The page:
Clay models have proved to be useful teaching aids for many topics in biology that depend on three-dimensional reasoning. Students studying embryonic development struggle to mentally reconstruct the three-dimensional structure of embryos and larvae by observing prepared slides of cross-sectional slices. Students who build clay models of embryos and slice them into cross sections, however, have a much easier time interpreting the slices of real embryos and gain a deeper understanding of development in three dimensions.

We developed a low-cost, high-impact activity that helps students make tangible connections between cross sections and whole embryos or animals. It has proved effective in a university-level developmental biology course, but it would be suitable for high school or middle school courses.

Students often struggle with the abstract concepts of body axes (dorsal-ventral, anterior-posterior, medial-lateral) and anatomical planes (transverse, sagittal, and horizontal). An even bigger challenge is constructing three-dimensional mental models of embryos on the basis of two-dimensional cross sections, like textbook figures and prepared microscope slides of embryonic slices. The following method complements activities that exploit clay models of early embryonic development (Kleiner, 2000; Gilbert, 2003; Ting Chowning et al., 2008).

Materials

  • Blue, red, yellow, and green clay or Play-Doh®®

  • Rolling pins (e.g., 10-cm lengths of dowel)

  • Stiff wire (∼∼20-cm lengths)

Procedure

As illustrated in the figures, students construct idealized vertebrate embryos that have undergone organogenesis, corresponding roughly to Xenopus embryos at Stages 45 through 50, zebrafish embryos between 24 and 48 hours postfertilization, or chick embyros at Stage 17––18. Following convention, blue represents ectoderm-derived tissues, red represents mesoderm-derived tissues, and yellow represents endoderm-derived tissues; in addition, green can be used to represent ectoderm-derived neural tissue.

Figure 1 shows the construction of the models. Students use dowels to roll out sheets of blue ectoderm to represent skin and red mesoderm to represent somites, as well as rolling long cylinders representing spinal cord (green neural ectoderm), notochord (red mesoderm), and gut (yellow endoderm). They can also shape internal organs (e.g., heart from red mesoderm and liver from yellow endoderm). The model is assembled dorsal side down and finished by bringing the long edges of the skin together and pinching them closed at the ventral midline.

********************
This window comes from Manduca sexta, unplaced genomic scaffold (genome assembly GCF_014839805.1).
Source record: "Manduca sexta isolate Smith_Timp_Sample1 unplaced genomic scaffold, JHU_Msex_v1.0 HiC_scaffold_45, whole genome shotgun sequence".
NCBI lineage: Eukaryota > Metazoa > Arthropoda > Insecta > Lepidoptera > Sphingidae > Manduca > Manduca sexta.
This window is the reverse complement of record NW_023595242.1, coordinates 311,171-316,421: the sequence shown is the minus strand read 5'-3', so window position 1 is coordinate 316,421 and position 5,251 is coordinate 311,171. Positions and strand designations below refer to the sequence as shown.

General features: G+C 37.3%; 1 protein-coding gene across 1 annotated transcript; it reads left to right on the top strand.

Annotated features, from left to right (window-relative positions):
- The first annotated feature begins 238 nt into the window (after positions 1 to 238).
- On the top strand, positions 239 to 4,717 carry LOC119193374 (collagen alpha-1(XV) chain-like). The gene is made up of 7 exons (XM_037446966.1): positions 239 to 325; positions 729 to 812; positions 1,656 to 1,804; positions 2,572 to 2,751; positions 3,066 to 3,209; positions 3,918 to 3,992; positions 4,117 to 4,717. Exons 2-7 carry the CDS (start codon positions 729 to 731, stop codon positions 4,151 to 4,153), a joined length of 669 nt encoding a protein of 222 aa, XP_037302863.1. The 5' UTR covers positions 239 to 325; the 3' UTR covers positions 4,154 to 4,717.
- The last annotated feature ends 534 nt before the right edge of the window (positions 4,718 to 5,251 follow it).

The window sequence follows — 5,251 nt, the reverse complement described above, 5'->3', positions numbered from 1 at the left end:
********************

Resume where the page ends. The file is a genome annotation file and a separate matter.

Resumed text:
Figure 1.

Assembling a model embryo from Play-Doh®®.

Figure 1.

Assembling a model embryo from Play-Doh®®.

Figure 2 shows the results of transverse and sagittal sectioning. Students carefully slice through their models with stiff, thin wire. To match the conventional arrangement of transverse slices of preserved embryos on prepared microscope slides, students start at the anterior and lay out the slices left to right.

Figure 2.

Transverse and sagittal sections of model embryos.

Figure 2.

Transverse and sagittal sections of model embryos.

Confronted with prepared slides of a series of sections, students often struggle to conceptualize the whole organism in three dimensions. Building and slicing their own models before examining slides, they have much more success.

References

References
Gilbert
S.
. (
2003
).
Gastrulation models
.
Available online at
http://www.swarthmore.edu/NatSci/sgilber1/DB_lab/Frog/frog_gast_model.html.
Kleiner
K.A.
. (
2000
).
A three-dimensional demonstration of embyrogenesis. In M.E. Ware & D.E. Johnson (Eds.), Handbook of Demonstrations and Activities in the Teaching of Psychology
(
pp.
315
––
316
).
Mahwah, NJ
:
Lawrence Erlbaum Associates
.
Ting Chowning
J.
Griswold
J.
Mathwig
J.
Massey
D.
. (
2008
).
Modeling early embryology & stem cell concepts
.
American Biology Teacher,
70
,
77
––
78
.